WASHINGTON — Several employees at the Miami Veterans Affairs hospital are likely to be disciplined for failing to detect problems with improperly sterilized medical equipment in a case that's enraged members of Congress.
The disclosure of the potential punishments came as federal lawmakers chided the Department of Veterans Affairs for not moving faster to address mistakes that may have exposed thousands of veterans to HIV and hepatitis. A VA Inspector General's report released Tuesday showed that fewer than half of VA medical facilities reviewed during a recent surprise inspection could provide evidence of proper procedures and training, though VA officials had promised Congress prompt action after problems at three VA facilities were disclosed.
"You certainly would think that after the initial discoveries and the directive from the VA that medical directors would make sure that all of their equipment and procedures were brought into line, and yet this investigation shows that many, many did not," said Rep. Bob Filner, D-Calif., the chairman of the House Veterans Affairs Committee. "There will be a public accounting of this situation."
In the Miami case, the hospital gave itself a clean bill of health in January only to discover problems two months later after a more intensive review. Five to 10 employees are likely to face some sort of discipline, ranging from admonishments to suspension without pay. No firings are likely, said John Vara, the Miami hospital's chief of staff.
Never miss a local story.
Top Veterans Affairs officials promised lawmakers they'd redouble efforts to prevent a repeat. VA Secretary Eric Shinseki issued a statement after the hearing that said it was "unacceptable that any of our veterans may have been exposed to harm as a result of an endoscopic procedure."
Shinseki said he was "deeply troubled" by the inspector general's report and was "implementing a new policy requiring each director to verify in writing compliance with VA standing operating procedures."
The VA issued its first alert in December, warning of possible contamination problems with equipment being used in colonoscopies, based on problems at a VA hospital in Murfreesboro, Tenn. Problems later were found with endoscopic procedures at the VA's Augusta, Ga., ear, nose and throat clinic, and with colonoscopies performed in Miami.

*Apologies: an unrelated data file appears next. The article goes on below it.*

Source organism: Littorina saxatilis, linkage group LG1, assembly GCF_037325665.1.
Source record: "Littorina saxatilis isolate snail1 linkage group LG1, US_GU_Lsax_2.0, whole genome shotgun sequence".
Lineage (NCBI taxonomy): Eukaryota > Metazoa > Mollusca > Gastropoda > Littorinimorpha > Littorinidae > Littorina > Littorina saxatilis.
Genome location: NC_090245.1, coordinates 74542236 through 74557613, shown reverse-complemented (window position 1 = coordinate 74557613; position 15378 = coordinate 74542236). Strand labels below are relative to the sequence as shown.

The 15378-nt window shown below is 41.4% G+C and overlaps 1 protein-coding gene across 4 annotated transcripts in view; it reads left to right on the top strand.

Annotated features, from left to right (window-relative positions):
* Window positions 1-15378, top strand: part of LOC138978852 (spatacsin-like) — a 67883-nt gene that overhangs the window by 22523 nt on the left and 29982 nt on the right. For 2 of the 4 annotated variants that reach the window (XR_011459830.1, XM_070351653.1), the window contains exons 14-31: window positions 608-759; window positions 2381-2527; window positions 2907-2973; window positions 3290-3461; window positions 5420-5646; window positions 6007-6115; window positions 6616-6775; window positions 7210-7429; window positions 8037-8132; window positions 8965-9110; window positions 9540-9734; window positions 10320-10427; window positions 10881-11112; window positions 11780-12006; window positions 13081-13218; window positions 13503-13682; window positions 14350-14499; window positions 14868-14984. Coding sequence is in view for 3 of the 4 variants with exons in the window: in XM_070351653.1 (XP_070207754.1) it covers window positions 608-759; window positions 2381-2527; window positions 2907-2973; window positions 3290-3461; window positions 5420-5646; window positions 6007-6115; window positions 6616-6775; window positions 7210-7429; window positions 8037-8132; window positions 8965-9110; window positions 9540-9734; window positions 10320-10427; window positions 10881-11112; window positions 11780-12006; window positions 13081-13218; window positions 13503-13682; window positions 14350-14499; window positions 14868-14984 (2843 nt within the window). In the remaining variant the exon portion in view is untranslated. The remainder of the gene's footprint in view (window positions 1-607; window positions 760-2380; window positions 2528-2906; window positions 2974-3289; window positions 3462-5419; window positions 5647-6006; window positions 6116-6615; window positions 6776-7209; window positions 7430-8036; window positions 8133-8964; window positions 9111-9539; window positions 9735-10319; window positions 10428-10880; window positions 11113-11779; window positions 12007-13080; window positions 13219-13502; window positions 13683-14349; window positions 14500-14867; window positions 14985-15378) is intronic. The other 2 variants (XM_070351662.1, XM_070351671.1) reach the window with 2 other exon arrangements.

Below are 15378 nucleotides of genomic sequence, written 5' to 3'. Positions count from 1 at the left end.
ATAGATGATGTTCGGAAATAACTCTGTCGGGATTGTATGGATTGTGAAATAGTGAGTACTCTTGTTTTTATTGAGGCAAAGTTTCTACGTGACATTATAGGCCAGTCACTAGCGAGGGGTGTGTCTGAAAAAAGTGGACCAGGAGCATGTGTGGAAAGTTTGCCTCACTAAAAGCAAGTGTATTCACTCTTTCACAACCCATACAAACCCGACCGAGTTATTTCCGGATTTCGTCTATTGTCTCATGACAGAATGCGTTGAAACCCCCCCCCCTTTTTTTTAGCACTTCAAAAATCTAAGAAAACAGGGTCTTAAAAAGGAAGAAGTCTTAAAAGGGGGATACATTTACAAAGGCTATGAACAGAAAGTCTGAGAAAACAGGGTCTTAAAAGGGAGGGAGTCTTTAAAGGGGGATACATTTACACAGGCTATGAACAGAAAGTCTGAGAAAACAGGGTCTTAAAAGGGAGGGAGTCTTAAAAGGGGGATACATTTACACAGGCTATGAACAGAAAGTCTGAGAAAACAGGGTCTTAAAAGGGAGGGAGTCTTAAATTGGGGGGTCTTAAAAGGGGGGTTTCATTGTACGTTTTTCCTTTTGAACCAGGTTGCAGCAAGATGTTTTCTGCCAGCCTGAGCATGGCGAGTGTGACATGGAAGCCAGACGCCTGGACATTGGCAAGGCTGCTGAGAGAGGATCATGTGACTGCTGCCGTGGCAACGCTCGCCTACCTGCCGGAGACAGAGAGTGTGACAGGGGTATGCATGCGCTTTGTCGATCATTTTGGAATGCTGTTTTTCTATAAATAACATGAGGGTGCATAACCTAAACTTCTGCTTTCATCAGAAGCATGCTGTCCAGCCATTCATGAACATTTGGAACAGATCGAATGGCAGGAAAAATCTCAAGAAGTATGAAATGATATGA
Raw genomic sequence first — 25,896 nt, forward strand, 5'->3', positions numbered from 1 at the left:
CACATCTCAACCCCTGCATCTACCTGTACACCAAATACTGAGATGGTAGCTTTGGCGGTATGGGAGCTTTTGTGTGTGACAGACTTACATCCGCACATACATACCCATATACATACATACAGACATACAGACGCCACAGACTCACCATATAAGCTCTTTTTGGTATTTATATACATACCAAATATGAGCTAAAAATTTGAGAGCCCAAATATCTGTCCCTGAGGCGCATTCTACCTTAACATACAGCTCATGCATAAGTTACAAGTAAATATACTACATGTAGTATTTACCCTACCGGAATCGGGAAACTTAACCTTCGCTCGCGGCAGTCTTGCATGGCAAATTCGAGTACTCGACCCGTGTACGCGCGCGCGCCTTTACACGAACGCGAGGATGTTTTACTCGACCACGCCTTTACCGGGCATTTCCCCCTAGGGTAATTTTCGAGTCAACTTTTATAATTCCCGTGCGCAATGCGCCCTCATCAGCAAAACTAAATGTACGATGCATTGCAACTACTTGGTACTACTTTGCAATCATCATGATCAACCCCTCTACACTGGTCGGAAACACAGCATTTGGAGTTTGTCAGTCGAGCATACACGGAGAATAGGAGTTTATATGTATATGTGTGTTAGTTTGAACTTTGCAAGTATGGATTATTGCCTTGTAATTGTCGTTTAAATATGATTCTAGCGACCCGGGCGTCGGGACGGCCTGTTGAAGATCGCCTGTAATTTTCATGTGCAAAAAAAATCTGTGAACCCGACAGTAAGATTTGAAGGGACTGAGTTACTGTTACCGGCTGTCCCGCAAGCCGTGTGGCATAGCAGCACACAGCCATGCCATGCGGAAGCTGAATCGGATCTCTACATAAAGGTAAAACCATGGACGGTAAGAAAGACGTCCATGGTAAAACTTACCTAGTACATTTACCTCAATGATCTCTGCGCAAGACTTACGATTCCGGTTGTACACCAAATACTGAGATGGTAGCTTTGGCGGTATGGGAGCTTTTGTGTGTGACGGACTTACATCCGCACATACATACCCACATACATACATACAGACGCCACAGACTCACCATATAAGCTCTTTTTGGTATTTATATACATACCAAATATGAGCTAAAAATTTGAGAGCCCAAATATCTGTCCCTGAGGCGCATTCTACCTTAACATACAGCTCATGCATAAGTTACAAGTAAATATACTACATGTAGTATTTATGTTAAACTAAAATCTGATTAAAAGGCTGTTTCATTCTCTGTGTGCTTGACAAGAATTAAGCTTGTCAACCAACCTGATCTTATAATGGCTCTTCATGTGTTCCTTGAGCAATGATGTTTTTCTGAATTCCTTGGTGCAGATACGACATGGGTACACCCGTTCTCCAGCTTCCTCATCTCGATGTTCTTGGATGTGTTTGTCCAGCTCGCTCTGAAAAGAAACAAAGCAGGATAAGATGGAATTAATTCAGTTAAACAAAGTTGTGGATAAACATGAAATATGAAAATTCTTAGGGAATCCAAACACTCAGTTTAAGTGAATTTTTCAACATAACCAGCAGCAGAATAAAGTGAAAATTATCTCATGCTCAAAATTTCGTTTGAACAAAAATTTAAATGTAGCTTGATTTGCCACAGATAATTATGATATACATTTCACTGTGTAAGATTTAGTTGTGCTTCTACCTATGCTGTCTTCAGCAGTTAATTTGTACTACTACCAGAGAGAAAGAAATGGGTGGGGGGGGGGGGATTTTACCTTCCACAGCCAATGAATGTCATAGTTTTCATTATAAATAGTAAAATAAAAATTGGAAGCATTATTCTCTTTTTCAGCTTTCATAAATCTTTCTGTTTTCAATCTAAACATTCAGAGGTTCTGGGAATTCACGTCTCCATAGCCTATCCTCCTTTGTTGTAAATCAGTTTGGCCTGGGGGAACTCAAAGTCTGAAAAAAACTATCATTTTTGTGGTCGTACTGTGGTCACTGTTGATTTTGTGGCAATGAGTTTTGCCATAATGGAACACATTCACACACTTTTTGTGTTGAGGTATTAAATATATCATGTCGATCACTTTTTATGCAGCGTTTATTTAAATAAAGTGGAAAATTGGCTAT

However, the inspector general's report said that surprise inspections May 13 and 14 found that only 43 percent of the facilities inspected had appropriate operating procedures in place for endoscopes and could document that staffers had been properly trained.
"I sit here today and still feel a lack of confidence in what veterans are going through," said Rep. Kendrick Meek, D-Fla., who said he was promised several months ago that the situation would be addressed. "I want to know what can I tell my constituents and my veterans who say they can't believe this is still happening."
William Duncan, a VA official in charge of health quality and safety, said the VA was "extremely disappointed" with its performance in the report and was committed to "reducing those adverse affects to the lowest possible level."
The report found that even after problems were detected in Miami, a representative of the equipment maker found "debris" in the equipment "while flushing a colonoscope presumed to be clean." It says that an internal VA board found "serious problems" with the facility's oversight, supervision and training. As recently as April, the board found that the cleaning of the endoscope equipment was "incomplete and not according to . . . manufacturer's instructions."
The report says a team from another VA medical facility and representatives of the equipment manufacturer provided training, and that a follow-up visit by the VA's Infectious Diseases Program office found that technicians "were properly cleaning the endoscopes."
The VA said that six veterans had tested positive for HIV, 34 tested positive for hepatitis C and 13 tested positive for hepatitis B. VA officials said they wouldn't be able to determine whether the infections were the result of the equipment or pre-existing conditions.
MORE FROM MCCLATCHY
Follow the latest politics news at McClatchy's Planet Washington